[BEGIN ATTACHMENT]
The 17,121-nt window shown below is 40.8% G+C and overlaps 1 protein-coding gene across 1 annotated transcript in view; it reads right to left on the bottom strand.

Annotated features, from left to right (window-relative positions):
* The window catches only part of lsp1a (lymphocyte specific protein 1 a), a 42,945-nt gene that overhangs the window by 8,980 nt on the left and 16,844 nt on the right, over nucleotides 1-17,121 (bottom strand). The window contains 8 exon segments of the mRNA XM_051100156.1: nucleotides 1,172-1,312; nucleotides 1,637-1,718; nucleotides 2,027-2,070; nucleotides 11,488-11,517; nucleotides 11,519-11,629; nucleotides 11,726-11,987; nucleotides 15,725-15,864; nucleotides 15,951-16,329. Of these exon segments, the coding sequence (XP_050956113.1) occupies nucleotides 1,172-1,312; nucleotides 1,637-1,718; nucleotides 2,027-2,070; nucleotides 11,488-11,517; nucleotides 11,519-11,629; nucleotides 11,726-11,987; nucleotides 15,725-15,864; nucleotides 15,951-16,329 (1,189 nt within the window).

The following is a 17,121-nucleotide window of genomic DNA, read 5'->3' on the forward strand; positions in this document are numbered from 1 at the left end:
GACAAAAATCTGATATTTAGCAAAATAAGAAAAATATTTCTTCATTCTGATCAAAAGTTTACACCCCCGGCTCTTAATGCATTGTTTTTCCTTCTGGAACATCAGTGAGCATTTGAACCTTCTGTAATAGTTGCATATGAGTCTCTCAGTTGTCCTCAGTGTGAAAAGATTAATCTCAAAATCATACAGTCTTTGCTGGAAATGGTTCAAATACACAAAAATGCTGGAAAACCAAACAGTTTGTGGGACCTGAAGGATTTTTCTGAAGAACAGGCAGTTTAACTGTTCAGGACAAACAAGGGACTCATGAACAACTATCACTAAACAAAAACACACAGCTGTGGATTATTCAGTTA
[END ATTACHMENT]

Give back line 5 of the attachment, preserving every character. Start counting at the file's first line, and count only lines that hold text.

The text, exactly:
GACAAAAATCTGATATTTAGCAAAATAAGAAAAATATTTCTTCATTCTGATCAAAAGTTTACACCCCCGGCTCTTAATGCATTGTTTTTCCTTCTGGAACATCAGTGAGCATTTGAACCTTCTGTAATAGTTGCATATGAGTCTCTCAGTTGTCCTCAGTGTGAAAAGATTAATCTCAAAATCATACAGTCTTTGCTGGAAATGGTTCAAATACACAAAAATGCTGGAAAACCAAACAGTTTGTGGGACCTGAAGGATTTTTCTGAAGAACAGGCAGTTTAACTGTTCAGGACAAACAAGGGACTCATGAACAACTATCACTAAACAAAAACACACAGCTGTGGATTATTCAGTTA